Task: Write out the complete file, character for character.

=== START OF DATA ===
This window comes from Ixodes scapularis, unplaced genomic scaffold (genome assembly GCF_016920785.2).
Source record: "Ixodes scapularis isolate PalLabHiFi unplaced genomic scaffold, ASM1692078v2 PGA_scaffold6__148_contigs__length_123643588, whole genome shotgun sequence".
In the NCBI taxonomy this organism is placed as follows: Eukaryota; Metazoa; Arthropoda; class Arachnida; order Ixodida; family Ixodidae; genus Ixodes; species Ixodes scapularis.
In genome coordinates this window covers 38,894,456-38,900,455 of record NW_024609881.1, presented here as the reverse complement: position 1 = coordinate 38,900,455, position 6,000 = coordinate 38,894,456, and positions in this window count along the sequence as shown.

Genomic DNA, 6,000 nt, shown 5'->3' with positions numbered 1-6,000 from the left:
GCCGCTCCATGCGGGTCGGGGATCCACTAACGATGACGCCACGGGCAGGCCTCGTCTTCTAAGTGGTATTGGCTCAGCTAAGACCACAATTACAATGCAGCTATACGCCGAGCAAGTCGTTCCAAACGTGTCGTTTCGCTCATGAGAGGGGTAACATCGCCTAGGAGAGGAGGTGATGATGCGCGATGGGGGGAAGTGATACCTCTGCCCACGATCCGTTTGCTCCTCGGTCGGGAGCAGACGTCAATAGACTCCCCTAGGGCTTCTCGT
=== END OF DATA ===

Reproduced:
This window comes from Ixodes scapularis, unplaced genomic scaffold (genome assembly GCF_016920785.2).
Source record: "Ixodes scapularis isolate PalLabHiFi unplaced genomic scaffold, ASM1692078v2 PGA_scaffold6__148_contigs__length_123643588, whole genome shotgun sequence".
In the NCBI taxonomy this organism is placed as follows: Eukaryota; Metazoa; Arthropoda; class Arachnida; order Ixodida; family Ixodidae; genus Ixodes; species Ixodes scapularis.
In genome coordinates this window covers 38,894,456-38,900,455 of record NW_024609881.1, presented here as the reverse complement: position 1 = coordinate 38,900,455, position 6,000 = coordinate 38,894,456, and positions in this window count along the sequence as shown.

Genomic DNA, 6,000 nt, shown 5'->3' with positions numbered 1-6,000 from the left:
GCCGCTCCATGCGGGTCGGGGATCCACTAACGATGACGCCACGGGCAGGCCTCGTCTTCTAAGTGGTATTGGCTCAGCTAAGACCACAATTACAATGCAGCTATACGCCGAGCAAGTCGTTCCAAACGTGTCGTTTCGCTCATGAGAGGGGTAACATCGCCTAGGAGAGGAGGTGATGATGCGCGATGGGGGGAAGTGATACCTCTGCCCACGATCCGTTTGCTCCTCGGTCGGGAGCAGACGTCAATAGACTCCCCTAGGGCTTCTCGT